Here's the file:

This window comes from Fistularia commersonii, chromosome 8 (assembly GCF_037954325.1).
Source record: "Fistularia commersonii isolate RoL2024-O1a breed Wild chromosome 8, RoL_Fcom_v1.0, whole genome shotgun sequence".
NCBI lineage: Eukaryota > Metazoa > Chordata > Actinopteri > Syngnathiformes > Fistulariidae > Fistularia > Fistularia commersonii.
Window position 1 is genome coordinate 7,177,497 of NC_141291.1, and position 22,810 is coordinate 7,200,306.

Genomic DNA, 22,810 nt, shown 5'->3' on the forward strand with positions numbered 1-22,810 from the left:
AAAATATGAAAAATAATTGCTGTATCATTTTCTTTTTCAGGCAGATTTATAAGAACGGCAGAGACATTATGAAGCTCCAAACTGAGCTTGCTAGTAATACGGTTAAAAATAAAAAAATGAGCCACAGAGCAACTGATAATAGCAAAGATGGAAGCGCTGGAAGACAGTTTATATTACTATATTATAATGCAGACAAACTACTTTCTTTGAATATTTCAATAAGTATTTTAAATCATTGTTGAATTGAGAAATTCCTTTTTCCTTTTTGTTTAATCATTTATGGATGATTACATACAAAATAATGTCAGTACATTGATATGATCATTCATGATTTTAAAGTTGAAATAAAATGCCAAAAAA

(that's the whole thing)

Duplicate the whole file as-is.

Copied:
This window comes from Fistularia commersonii, chromosome 8 (assembly GCF_037954325.1).
Source record: "Fistularia commersonii isolate RoL2024-O1a breed Wild chromosome 8, RoL_Fcom_v1.0, whole genome shotgun sequence".
NCBI lineage: Eukaryota > Metazoa > Chordata > Actinopteri > Syngnathiformes > Fistulariidae > Fistularia > Fistularia commersonii.
Window position 1 is genome coordinate 7,177,497 of NC_141291.1, and position 22,810 is coordinate 7,200,306.

Genomic DNA, 22,810 nt, shown 5'->3' on the forward strand with positions numbered 1-22,810 from the left:
AAAATATGAAAAATAATTGCTGTATCATTTTCTTTTTCAGGCAGATTTATAAGAACGGCAGAGACATTATGAAGCTCCAAACTGAGCTTGCTAGTAATACGGTTAAAAATAAAAAAATGAGCCACAGAGCAACTGATAATAGCAAAGATGGAAGCGCTGGAAGACAGTTTATATTACTATATTATAATGCAGACAAACTACTTTCTTTGAATATTTCAATAAGTATTTTAAATCATTGTTGAATTGAGAAATTCCTTTTTCCTTTTTGTTTAATCATTTATGGATGATTACATACAAAATAATGTCAGTACATTGATATGATCATTCATGATTTTAAAGTTGAAATAAAATGCCAAAAAA